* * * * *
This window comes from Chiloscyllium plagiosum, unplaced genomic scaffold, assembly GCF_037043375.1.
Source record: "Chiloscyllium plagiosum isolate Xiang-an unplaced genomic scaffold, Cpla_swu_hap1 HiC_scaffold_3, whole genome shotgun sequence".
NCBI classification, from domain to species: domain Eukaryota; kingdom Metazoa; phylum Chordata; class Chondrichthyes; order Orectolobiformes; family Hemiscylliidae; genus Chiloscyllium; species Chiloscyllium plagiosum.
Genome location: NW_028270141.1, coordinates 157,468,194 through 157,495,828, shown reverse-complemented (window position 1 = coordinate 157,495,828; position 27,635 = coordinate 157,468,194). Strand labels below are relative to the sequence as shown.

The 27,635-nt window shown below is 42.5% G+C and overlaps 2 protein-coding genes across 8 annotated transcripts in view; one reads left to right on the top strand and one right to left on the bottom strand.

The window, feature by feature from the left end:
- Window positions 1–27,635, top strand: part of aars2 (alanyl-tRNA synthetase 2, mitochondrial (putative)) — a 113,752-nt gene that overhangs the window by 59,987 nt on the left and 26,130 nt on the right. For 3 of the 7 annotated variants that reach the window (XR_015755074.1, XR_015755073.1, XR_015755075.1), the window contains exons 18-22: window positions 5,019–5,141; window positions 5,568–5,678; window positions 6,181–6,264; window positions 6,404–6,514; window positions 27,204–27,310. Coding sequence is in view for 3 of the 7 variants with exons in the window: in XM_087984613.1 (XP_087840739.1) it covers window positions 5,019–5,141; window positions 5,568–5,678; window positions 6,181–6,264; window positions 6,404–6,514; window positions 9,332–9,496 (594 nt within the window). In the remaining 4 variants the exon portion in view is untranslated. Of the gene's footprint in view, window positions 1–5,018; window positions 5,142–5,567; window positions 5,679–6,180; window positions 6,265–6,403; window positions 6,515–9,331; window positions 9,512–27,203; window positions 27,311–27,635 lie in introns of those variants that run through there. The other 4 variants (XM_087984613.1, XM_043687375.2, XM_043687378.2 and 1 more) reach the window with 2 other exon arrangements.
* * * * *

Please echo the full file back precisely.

This window comes from Chiloscyllium plagiosum, unplaced genomic scaffold, assembly GCF_037043375.1.
Source record: "Chiloscyllium plagiosum isolate Xiang-an unplaced genomic scaffold, Cpla_swu_hap1 HiC_scaffold_3, whole genome shotgun sequence".
NCBI classification, from domain to species: domain Eukaryota; kingdom Metazoa; phylum Chordata; class Chondrichthyes; order Orectolobiformes; family Hemiscylliidae; genus Chiloscyllium; species Chiloscyllium plagiosum.
Genome location: NW_028270141.1, coordinates 157,468,194 through 157,495,828, shown reverse-complemented (window position 1 = coordinate 157,495,828; position 27,635 = coordinate 157,468,194). Strand labels below are relative to the sequence as shown.

The 27,635-nt window shown below is 42.5% G+C and overlaps 2 protein-coding genes across 8 annotated transcripts in view; one reads left to right on the top strand and one right to left on the bottom strand.

The window, feature by feature from the left end:
- Window positions 1–27,635, top strand: part of aars2 (alanyl-tRNA synthetase 2, mitochondrial (putative)) — a 113,752-nt gene that overhangs the window by 59,987 nt on the left and 26,130 nt on the right. For 3 of the 7 annotated variants that reach the window (XR_015755074.1, XR_015755073.1, XR_015755075.1), the window contains exons 18-22: window positions 5,019–5,141; window positions 5,568–5,678; window positions 6,181–6,264; window positions 6,404–6,514; window positions 27,204–27,310. Coding sequence is in view for 3 of the 7 variants with exons in the window: in XM_087984613.1 (XP_087840739.1) it covers window positions 5,019–5,141; window positions 5,568–5,678; window positions 6,181–6,264; window positions 6,404–6,514; window positions 9,332–9,496 (594 nt within the window). In the remaining 4 variants the exon portion in view is untranslated. Of the gene's footprint in view, window positions 1–5,018; window positions 5,142–5,567; window positions 5,679–6,180; window positions 6,265–6,403; window positions 6,515–9,331; window positions 9,512–27,203; window positions 27,311–27,635 lie in introns of those variants that run through there. The other 4 variants (XM_087984613.1, XM_043687375.2, XM_043687378.2 and 1 more) reach the window with 2 other exon arrangements.